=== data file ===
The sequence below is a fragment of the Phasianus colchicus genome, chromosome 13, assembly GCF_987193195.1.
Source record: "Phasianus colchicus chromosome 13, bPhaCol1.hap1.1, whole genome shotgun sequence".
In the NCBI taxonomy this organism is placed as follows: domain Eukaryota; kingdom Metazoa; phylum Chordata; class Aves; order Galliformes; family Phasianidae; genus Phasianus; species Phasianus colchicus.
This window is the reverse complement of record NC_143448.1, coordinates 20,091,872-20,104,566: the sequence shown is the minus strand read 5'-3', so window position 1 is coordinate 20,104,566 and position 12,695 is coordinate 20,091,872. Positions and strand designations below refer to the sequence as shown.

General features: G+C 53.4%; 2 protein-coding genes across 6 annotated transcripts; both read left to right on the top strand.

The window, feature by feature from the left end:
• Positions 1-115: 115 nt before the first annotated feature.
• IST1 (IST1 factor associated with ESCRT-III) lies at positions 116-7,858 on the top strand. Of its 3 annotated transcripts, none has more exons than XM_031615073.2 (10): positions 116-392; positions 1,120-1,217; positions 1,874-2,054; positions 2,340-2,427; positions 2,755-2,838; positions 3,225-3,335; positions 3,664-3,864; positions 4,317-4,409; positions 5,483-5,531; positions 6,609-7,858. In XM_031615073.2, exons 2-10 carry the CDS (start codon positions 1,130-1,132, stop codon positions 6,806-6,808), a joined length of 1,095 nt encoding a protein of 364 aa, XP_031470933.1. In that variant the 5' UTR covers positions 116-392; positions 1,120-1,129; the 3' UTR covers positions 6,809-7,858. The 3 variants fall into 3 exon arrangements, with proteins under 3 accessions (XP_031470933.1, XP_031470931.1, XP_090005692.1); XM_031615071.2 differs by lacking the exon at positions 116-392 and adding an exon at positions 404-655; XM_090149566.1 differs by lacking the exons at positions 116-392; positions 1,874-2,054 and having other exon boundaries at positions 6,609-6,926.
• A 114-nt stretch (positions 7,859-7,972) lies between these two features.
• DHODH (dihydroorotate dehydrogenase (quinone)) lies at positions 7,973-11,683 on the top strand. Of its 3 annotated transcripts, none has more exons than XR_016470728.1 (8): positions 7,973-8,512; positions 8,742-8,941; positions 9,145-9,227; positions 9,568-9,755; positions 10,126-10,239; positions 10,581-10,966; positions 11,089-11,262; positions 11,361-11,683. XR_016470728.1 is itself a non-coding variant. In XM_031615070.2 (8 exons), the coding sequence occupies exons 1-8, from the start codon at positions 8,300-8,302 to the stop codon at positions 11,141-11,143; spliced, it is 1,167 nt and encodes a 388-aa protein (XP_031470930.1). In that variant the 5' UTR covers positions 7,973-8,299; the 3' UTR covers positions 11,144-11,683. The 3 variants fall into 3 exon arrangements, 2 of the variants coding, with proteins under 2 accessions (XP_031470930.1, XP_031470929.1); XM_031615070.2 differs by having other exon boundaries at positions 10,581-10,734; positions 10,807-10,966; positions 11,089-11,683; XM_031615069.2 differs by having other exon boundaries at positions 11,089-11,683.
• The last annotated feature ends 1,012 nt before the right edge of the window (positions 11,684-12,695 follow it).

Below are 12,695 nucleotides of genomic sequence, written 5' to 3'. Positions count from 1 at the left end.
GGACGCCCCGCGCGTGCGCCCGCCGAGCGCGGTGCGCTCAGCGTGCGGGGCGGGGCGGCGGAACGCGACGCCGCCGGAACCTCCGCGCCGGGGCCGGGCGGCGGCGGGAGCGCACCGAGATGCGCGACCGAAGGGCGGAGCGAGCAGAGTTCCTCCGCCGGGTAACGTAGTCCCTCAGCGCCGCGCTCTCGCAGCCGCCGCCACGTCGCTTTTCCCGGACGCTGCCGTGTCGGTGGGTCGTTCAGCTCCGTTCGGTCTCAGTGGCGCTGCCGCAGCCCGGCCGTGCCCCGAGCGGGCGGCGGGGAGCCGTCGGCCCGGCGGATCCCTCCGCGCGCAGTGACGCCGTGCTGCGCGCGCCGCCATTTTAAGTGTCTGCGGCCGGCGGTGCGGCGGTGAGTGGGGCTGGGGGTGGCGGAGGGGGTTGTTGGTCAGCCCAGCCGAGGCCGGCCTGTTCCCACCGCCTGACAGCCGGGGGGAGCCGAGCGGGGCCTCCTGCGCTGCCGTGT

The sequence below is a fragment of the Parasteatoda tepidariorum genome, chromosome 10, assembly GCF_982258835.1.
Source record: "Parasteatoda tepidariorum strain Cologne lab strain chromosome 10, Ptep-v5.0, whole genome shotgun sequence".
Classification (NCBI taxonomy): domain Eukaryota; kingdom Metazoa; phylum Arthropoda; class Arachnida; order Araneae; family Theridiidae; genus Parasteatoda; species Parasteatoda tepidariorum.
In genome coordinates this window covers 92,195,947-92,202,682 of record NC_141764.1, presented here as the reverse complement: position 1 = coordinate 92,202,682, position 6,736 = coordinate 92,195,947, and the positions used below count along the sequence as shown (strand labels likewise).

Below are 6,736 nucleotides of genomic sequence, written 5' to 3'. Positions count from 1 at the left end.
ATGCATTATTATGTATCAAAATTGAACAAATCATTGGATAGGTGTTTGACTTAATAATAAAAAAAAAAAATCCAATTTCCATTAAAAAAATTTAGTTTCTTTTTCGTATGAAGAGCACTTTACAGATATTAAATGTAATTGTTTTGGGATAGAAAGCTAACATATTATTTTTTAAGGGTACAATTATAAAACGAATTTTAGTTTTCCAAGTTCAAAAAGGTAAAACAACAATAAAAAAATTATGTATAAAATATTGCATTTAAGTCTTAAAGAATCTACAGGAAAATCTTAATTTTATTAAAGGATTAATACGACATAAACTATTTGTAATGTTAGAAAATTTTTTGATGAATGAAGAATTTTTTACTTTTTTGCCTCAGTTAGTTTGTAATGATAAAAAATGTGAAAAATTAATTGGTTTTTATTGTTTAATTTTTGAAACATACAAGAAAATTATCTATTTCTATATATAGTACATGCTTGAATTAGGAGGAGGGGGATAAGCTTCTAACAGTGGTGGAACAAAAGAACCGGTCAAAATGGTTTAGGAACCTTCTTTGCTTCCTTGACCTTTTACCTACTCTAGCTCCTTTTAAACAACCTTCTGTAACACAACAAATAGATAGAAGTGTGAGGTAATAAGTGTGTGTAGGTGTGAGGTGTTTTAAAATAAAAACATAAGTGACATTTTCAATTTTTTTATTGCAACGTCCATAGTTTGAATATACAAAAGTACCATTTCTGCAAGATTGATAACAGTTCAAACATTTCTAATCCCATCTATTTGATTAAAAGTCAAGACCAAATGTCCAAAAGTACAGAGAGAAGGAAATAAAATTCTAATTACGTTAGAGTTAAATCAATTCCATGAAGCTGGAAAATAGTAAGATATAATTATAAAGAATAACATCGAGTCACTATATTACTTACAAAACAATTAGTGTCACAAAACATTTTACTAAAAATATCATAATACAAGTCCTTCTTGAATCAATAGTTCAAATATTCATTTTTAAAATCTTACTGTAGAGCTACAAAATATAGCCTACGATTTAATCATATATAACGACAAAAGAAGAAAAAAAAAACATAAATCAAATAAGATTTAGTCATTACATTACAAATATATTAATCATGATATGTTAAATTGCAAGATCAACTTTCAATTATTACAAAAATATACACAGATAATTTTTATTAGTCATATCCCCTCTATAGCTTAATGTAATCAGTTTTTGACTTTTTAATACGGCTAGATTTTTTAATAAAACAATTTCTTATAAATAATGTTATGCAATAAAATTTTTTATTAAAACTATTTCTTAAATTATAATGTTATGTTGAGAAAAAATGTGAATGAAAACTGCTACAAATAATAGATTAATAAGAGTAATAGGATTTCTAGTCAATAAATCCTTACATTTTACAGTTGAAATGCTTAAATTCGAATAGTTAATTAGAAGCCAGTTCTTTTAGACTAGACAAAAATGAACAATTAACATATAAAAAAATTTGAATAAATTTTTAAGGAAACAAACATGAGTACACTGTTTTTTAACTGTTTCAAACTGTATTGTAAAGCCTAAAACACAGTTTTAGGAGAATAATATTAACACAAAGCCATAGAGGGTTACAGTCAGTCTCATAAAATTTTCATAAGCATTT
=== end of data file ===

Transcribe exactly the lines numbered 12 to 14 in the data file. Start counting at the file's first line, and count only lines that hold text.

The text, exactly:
Below are 12,695 nucleotides of genomic sequence, written 5' to 3'. Positions count from 1 at the left end.
GGACGCCCCGCGCGTGCGCCCGCCGAGCGCGGTGCGCTCAGCGTGCGGGGCGGGGCGGCGGAACGCGACGCCGCCGGAACCTCCGCGCCGGGGCCGGGCGGCGGCGGGAGCGCACCGAGATGCGCGACCGAAGGGCGGAGCGAGCAGAGTTCCTCCGCCGGGTAACGTAGTCCCTCAGCGCCGCGCTCTCGCAGCCGCCGCCACGTCGCTTTTCCCGGACGCTGCCGTGTCGGTGGGTCGTTCAGCTCCGTTCGGTCTCAGTGGCGCTGCCGCAGCCCGGCCGTGCCCCGAGCGGGCGGCGGGGAGCCGTCGGCCCGGCGGATCCCTCCGCGCGCAGTGACGCCGTGCTGCGCGCGCCGCCATTTTAAGTGTCTGCGGCCGGCGGTGCGGCGGTGAGTGGGGCTGGGGGTGGCGGAGGGGGTTGTTGGTCAGCCCAGCCGAGGCCGGCCTGTTCCCACCGCCTGACAGCCGGGGGGAGCCGAGCGGGGCCTCCTGCGCTGCCGTGT

The sequence below is a fragment of the Parasteatoda tepidariorum genome, chromosome 10, assembly GCF_982258835.1.